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Phonics Teaching

As a Trust, we follow a well-planned systematic phonics programme, alongside the writing and reading aspects of the National Curriculum. We have chosen to develop our own planning, following the progression within government accredited schemes, tailored to meet the needs of our children. The teaching of phonics is introduced when the children first start reception and they will bring home lots of important phonics documents to share with you. Every week, the children will bring home a sound book which shows you which sounds they have learnt in class. In Year 1 and Year 2, some children will also bring home the sounds they are practising in their home learning wallets.

The children are initially taught phonics in their own class during ‘whizzy word workshop’. As the children progress through the school, they may be placed in groups where the learning can be tailored to focus on their own individual next steps. We do daily ‘keep up’ sessions if a child is struggling to remember a particular letter sound.

We also use actions, stories and songs, to support the teaching of the letters (graphemes) and sounds (phonemes). The children are introduced to each letter/group of letters (grapheme/s) and sounds (phoneme), through a short story and song, and they learn an action to make when they are saying the sound (phoneme). 

Example for ‘a’ 

Grapheme: a

The story: A family are going on a picnic. They find a nice place to sit, lay out the blanket and begin eating. Suddenly, the girl feels a tickle on her arm and jumps up saying ‘a, a, a, a, a, a, a’   ant.

Action: Wiggle your fingers above your elbow as if ants are crawling on you, and say a,a,a,a,a!

Song:    a-a!  Ants on my arm. a-a!  Ants on my arm.  a-a!  Ants on my arm. They’re causing me alarm!

All classes follow the progression through the following phases:

Phase one – Environmental Sounds:

Phase one falls largely within the communication, language and literacy areas of learning in the EYFS curriculum. In particular, it will support linking sounds and letters in the order they occur in words. The children will be provided with a range of speaking and listening opportunities, discriminating between sounds, listening to environmental and instrumental sounds and exploring rhythm, rhyme and alliteration.

Within this phase, the children will begin to blend and segment orally, practising the skills needed to read and write. This aspects in this phase are covered in all of the phases. 

Phase two:

Phase two will involve teaching the children at least 19 letters (graphemes), and move children on from oral blending and segmentation to blending and segmenting with letters. The children learn the sound the letter makes and the name of each letter. By the end of this phase, they should be able to read small words and spell them, e.g. cat, sun. They will also be introduced to reading two-syllable words, simple sentences and some tricky words.


Set 1:






Set 2:





Set 3:





Set 4:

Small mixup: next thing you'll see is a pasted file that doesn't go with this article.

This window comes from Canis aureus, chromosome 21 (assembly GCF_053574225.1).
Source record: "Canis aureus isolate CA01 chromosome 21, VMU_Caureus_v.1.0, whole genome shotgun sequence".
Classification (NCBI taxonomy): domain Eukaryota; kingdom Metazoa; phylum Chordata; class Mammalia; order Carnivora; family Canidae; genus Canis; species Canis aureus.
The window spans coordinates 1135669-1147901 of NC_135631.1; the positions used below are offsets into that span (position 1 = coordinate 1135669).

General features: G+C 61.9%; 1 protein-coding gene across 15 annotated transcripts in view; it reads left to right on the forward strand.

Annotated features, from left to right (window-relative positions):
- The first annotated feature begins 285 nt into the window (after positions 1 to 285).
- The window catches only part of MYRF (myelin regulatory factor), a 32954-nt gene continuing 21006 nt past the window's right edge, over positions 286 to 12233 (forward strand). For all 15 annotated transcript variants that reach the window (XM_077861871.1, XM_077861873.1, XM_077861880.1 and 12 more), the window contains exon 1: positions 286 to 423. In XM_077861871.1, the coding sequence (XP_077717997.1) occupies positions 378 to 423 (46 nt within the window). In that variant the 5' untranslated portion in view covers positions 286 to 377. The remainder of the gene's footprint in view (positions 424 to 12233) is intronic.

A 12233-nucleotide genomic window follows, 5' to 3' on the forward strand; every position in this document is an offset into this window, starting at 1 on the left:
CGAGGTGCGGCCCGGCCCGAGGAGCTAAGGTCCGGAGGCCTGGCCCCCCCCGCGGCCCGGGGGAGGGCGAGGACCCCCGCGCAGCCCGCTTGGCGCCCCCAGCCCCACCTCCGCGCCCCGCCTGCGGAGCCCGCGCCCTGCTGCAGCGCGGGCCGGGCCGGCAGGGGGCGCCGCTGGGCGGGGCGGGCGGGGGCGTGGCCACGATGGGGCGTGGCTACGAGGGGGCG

Set 5:



f, ff

l, ll



Phase three:

During phase three, the children will continue to learn another 25 graphemes, most of them comprising of two letters, so that the children can represent each of the 44 phonemes by a grapheme. The children continue to practise blending and segmenting words and sentences. They will also be introduced to a bank of high frequency words. These words will be sent home to learn.


Set 6:







Set 7:



z, zz




Set 8:







Set 9:







Set 10:







Set 11:







Set 12:








Phase four:

The purpose of this phase is to consolidate children’s knowledge of graphemes in reading and spelling words containing adjacent consonants (e.g. stamp) and polysyllabic words (e.g. sandpit). The children are introduced to more tricky words.

Phase five and six:

During phase five and six, the children are provided with opportunities to broaden their knowledge of graphemes and phonemes for use in reading and writing, learning spelling rules and patterns. They will learn new graphemes and alternative pronunciations for these and the graphemes they already know, where relevant. Some of the alternatives will have already been taught through the previously learnt tricky words. The children will learn to choose the correct grapheme when spelling unknown words, and they will apply their word knowledge in a variety of sentences.


Tricky words:

Using letter-sound correspondences is the most reliable strategy for spelling and reading words, however, there are times when a child will come upon ‘tricky words’ and cannot rely on this strategy. These words are tricky because they cannot be spelt or read phonetically using the letter-sound correspondences known by the child. When the children are taught ‘tricky’ words, they start from what is known and register the ‘tricky’ part in the word, using the phonics first approach. 

When reading a tricky word, the children are encouraged to identify graphemes and the sounds in the words, even the parts of the word that are tricky. They sound talk the word, put sound buttons under each phoneme and blend them together to read the word. 

They discuss the tricky part of the word where the letters do not correspond to the sounds the children knows. E.g. he - /h/e/   the 'e' makes an /ee/ sound that we know is normally a digraph such as /ee/, /ea/, /ey/ but it is the tricky part of this word as it is represented by a single phoneme /e/. We encourage the children to say the letter names (graphemes) as well as the sounds (phonemes). 

The children also learn some key words that are not tricky. These are shown below in black. The tricky words are also shown below and the ‘tricky’ part of the word are shown in red. As the children move through the phases, some of these words are no longer tricky as they learn the alternative graphemes and phonemes.






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